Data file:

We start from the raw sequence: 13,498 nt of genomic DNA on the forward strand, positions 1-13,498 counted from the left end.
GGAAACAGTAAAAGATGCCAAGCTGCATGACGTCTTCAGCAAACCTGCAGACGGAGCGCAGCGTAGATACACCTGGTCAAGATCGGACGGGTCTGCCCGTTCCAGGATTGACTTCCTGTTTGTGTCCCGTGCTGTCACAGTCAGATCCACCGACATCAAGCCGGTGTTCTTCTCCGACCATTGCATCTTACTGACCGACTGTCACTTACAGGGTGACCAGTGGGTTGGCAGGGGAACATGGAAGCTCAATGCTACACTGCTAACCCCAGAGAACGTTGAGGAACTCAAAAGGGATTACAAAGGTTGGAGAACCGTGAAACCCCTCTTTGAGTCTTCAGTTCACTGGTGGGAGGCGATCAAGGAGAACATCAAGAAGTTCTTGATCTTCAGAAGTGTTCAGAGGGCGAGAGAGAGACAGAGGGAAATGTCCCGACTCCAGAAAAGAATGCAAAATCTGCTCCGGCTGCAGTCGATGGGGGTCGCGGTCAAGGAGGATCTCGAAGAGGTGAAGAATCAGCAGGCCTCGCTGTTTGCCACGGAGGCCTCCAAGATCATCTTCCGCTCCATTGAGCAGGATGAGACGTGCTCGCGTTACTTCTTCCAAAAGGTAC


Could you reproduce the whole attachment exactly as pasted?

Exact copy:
We start from the raw sequence: 13,498 nt of genomic DNA on the forward strand, positions 1-13,498 counted from the left end.
GGAAACAGTAAAAGATGCCAAGCTGCATGACGTCTTCAGCAAACCTGCAGACGGAGCGCAGCGTAGATACACCTGGTCAAGATCGGACGGGTCTGCCCGTTCCAGGATTGACTTCCTGTTTGTGTCCCGTGCTGTCACAGTCAGATCCACCGACATCAAGCCGGTGTTCTTCTCCGACCATTGCATCTTACTGACCGACTGTCACTTACAGGGTGACCAGTGGGTTGGCAGGGGAACATGGAAGCTCAATGCTACACTGCTAACCCCAGAGAACGTTGAGGAACTCAAAAGGGATTACAAAGGTTGGAGAACCGTGAAACCCCTCTTTGAGTCTTCAGTTCACTGGTGGGAGGCGATCAAGGAGAACATCAAGAAGTTCTTGATCTTCAGAAGTGTTCAGAGGGCGAGAGAGAGACAGAGGGAAATGTCCCGACTCCAGAAAAGAATGCAAAATCTGCTCCGGCTGCAGTCGATGGGGGTCGCGGTCAAGGAGGATCTCGAAGAGGTGAAGAATCAGCAGGCCTCGCTGTTTGCCACGGAGGCCTCCAAGATCATCTTCCGCTCCATTGAGCAGGATGAGACGTGCTCGCGTTACTTCTTCCAAAAGGTAC